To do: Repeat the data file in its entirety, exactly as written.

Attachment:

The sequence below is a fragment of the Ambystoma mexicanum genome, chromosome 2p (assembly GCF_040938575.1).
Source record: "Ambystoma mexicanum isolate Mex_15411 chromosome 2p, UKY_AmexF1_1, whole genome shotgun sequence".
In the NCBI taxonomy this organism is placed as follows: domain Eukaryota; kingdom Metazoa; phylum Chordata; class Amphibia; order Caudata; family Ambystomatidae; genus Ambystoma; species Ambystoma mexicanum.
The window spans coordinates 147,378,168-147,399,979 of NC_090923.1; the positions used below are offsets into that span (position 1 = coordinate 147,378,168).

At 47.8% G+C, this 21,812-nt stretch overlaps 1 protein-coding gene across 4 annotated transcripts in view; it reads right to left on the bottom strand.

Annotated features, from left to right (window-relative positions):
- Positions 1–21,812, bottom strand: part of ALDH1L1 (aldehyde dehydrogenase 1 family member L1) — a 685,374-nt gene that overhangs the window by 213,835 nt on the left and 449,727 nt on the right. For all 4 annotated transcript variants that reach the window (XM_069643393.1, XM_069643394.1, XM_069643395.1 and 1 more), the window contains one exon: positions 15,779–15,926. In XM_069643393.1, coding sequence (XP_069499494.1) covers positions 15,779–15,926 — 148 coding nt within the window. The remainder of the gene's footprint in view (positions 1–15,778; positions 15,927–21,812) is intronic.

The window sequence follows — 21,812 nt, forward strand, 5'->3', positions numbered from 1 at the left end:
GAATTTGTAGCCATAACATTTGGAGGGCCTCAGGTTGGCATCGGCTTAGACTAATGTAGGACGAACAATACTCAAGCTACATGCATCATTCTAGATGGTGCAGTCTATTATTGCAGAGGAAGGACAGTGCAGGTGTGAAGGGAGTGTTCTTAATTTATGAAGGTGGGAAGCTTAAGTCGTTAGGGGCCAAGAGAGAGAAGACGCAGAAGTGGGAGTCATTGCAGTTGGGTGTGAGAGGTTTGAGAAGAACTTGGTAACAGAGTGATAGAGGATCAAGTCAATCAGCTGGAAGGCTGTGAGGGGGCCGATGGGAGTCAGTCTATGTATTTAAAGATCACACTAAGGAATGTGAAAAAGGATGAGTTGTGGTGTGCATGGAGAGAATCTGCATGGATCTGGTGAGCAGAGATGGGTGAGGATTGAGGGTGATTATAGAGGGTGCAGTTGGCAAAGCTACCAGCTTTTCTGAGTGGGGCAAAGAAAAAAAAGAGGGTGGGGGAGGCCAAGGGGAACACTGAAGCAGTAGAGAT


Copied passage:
The sequence below is a fragment of the Ambystoma mexicanum genome, chromosome 2p (assembly GCF_040938575.1).
Source record: "Ambystoma mexicanum isolate Mex_15411 chromosome 2p, UKY_AmexF1_1, whole genome shotgun sequence".
In the NCBI taxonomy this organism is placed as follows: domain Eukaryota; kingdom Metazoa; phylum Chordata; class Amphibia; order Caudata; family Ambystomatidae; genus Ambystoma; species Ambystoma mexicanum.
The window spans coordinates 147,378,168-147,399,979 of NC_090923.1; the positions used below are offsets into that span (position 1 = coordinate 147,378,168).

At 47.8% G+C, this 21,812-nt stretch overlaps 1 protein-coding gene across 4 annotated transcripts in view; it reads right to left on the bottom strand.

Annotated features, from left to right (window-relative positions):
- Positions 1–21,812, bottom strand: part of ALDH1L1 (aldehyde dehydrogenase 1 family member L1) — a 685,374-nt gene that overhangs the window by 213,835 nt on the left and 449,727 nt on the right. For all 4 annotated transcript variants that reach the window (XM_069643393.1, XM_069643394.1, XM_069643395.1 and 1 more), the window contains one exon: positions 15,779–15,926. In XM_069643393.1, coding sequence (XP_069499494.1) covers positions 15,779–15,926 — 148 coding nt within the window. The remainder of the gene's footprint in view (positions 1–15,778; positions 15,927–21,812) is intronic.

The window sequence follows — 21,812 nt, forward strand, 5'->3', positions numbered from 1 at the left end:
GAATTTGTAGCCATAACATTTGGAGGGCCTCAGGTTGGCATCGGCTTAGACTAATGTAGGACGAACAATACTCAAGCTACATGCATCATTCTAGATGGTGCAGTCTATTATTGCAGAGGAAGGACAGTGCAGGTGTGAAGGGAGTGTTCTTAATTTATGAAGGTGGGAAGCTTAAGTCGTTAGGGGCCAAGAGAGAGAAGACGCAGAAGTGGGAGTCATTGCAGTTGGGTGTGAGAGGTTTGAGAAGAACTTGGTAACAGAGTGATAGAGGATCAAGTCAATCAGCTGGAAGGCTGTGAGGGGGCCGATGGGAGTCAGTCTATGTATTTAAAGATCACACTAAGGAATGTGAAAAAGGATGAGTTGTGGTGTGCATGGAGAGAATCTGCATGGATCTGGTGAGCAGAGATGGGTGAGGATTGAGGGTGATTATAGAGGGTGCAGTTGGCAAAGCTACCAGCTTTTCTGAGTGGGGCAAAGAAAAAAAAGAGGGTGGGGGAGGCCAAGGGGAACACTGAAGCAGTAGAGAT